NORTH LIBERTY, Iowa — A house listed on Preservation Iowa’s 2023 “Most Endangered” properties is getting a second chance in a new location.
The Queen Anne Victorian home, built in 1892, will make the 16-mile trek from North Liberty to rural Oxford in June.
“My wife and I had been looking to move other houses,” said Terry Miller, who owns the farmland where the house will move. “This one fit our property best, and we love it.”
Developer Matthew Lepic is “selling” the home to the Millers basically for free, with a transaction fee, to make way for two 12-unit residential buildings on the site under rezoning approved last year by the city of North Liberty.
North Liberty resident Cathy Coleman had been advocating to save the home and reached out early last year to Save Cedar Rapids Heritage, whose mission is to preserve historic resources in Cedar Rapids through education, assistance, advocacy and action.
While North Liberty is out of the nonprofit’s typical boundaries, board members agreed to help try to save the home.
Lepic allowed Save CR Heritage to reach out to potential homeowners who would have the capacity to move the towering three-bedroom, two-bath home.
A post about the “free” Victorian home received dozens of serious inquiries, coming from across Iowa and from other states, as well.
Related: Queen Anne Victorian in Iowa offered for “free”
Built in 1892 for the Jacob and Martha George family, the more than 2,800-square-foot house features a wraparound porch, turret, curved staircase, pocket doors and other original architectural features.
George, an elder in the Lutheran Church, operated a saw mill and owned about 450 acres of farmland, according to the History of Johnson County, Iowa.
In recent years, the house became a rental and, as North Liberty has grown, has become nearly enveloped by townhomes, duplexes and other multi-family dwellings.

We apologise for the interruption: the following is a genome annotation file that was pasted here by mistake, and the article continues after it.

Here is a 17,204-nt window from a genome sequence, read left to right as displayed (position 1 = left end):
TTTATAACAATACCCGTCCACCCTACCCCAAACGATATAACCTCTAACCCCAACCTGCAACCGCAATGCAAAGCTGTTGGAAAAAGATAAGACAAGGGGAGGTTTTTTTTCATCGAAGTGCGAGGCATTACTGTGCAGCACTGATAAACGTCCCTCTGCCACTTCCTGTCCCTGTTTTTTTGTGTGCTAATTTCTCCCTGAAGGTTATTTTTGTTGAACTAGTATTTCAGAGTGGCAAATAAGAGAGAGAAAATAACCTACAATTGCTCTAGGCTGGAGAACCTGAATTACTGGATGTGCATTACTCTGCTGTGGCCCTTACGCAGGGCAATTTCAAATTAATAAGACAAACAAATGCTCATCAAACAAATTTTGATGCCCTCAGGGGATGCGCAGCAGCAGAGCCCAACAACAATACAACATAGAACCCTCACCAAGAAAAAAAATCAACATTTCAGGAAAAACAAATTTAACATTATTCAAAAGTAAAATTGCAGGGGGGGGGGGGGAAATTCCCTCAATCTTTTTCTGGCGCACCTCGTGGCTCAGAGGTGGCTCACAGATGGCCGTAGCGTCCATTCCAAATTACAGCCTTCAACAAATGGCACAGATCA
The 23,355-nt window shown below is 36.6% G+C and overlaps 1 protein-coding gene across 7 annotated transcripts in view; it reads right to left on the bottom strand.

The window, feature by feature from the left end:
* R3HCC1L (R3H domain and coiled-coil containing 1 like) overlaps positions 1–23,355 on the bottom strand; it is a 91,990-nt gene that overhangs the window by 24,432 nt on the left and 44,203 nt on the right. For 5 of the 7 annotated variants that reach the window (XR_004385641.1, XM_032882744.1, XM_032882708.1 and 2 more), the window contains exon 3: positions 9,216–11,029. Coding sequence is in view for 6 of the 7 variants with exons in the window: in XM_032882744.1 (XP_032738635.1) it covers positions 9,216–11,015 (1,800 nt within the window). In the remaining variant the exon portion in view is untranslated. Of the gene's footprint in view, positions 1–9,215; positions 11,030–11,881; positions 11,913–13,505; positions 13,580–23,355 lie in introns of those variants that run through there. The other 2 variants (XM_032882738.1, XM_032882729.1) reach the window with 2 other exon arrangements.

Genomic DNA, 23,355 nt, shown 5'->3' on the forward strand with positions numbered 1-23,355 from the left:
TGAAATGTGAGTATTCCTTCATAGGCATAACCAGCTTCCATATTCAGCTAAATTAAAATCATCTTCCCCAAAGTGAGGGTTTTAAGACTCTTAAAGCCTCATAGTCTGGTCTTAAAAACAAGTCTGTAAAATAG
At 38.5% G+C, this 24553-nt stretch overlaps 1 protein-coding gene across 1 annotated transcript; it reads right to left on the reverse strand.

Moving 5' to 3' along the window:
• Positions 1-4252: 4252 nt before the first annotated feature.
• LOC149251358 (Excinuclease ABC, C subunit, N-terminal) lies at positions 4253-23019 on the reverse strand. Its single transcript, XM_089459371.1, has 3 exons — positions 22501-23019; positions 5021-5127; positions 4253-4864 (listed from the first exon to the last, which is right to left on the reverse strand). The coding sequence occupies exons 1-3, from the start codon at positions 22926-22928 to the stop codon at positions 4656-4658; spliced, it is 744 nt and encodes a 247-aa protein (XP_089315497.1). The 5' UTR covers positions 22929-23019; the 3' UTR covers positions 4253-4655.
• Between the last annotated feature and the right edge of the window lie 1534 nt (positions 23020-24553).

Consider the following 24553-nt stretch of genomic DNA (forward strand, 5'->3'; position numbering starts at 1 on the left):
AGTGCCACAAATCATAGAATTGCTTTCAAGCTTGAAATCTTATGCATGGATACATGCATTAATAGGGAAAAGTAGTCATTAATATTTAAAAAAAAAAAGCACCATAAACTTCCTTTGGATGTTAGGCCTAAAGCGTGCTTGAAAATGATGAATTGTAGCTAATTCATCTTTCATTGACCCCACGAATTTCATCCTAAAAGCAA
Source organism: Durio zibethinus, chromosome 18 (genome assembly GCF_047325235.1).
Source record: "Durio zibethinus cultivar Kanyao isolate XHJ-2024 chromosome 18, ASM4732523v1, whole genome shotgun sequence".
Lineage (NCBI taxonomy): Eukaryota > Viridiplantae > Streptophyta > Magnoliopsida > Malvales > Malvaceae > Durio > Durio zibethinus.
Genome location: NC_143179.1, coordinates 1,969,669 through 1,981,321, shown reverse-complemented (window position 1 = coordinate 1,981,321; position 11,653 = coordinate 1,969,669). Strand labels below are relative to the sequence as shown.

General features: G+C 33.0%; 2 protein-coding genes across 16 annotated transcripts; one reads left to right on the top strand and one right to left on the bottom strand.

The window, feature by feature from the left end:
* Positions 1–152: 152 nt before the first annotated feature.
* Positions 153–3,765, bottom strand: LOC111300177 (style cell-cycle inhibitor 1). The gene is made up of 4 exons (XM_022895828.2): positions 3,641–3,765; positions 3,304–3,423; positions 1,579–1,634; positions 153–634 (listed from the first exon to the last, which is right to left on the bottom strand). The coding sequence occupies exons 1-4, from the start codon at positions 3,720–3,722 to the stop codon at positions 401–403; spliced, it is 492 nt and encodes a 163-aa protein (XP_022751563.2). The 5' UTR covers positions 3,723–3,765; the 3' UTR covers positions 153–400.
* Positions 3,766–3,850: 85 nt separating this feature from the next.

After years as a rental, including recently being used as a daycare, the house had seen better days, but is structurally sound and has a new roof.
Save CR Heritage volunteers spent days removing rubbish, vacuuming dog hair-covered carpet, removing stickers and posters taped throughout the daycare spaces and otherwise cleaning the home to prepare it to show to people interested in taking on the move.
With Save CR Heritage board member Dennis Andrews, a retired house mover, answering basic questions on what is involved in moving a house of that size, the group invited 16 interested individuals for a walk-through last May.
None of those individuals was ultimately able to make the move work; mostly due to lack of available land in the North Liberty area.
Lepic then entered into an agreement with another person who also came up empty-handed in finding a vacant lot.
By early this year, it appeared that time would run out on saving the home when it made Preservation Iowa’s “Most Endangered” list.
Miller saw an article in the Iowa City Press-Citizen about the home’s inclusion on the Most Endangered list in February. He and his wife, Heather, connected with Lepic and his wife, Nicole, about moving the home and came to an agreement.
The Millers hired Goodwin House Moving of Washington, Iowa, to move the home. A newer kitchen addition had to be removed to ensure the width of the house would fit the roads on its route west of Iowa City, to south of Oxford.
Miller said the cost of moving power lines as the home makes its move will cost as much as the move itself, with a combined total estimated at $200,000 to $220,000.
Only two routes were viable for the move out of North Liberty.
With wiring and other updates once the home is moved, the home should easily last another century, he said.
More: See photos from the move of a one-room schoolhouse in Iowa
See more photos of the Queen Anne Victorian, below:
Journalist Cindy Hadish is a board member and volunteer of Save CR Heritage
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Fantastic! Imagine the energy used in constructing this house and is now being saved by moving this building!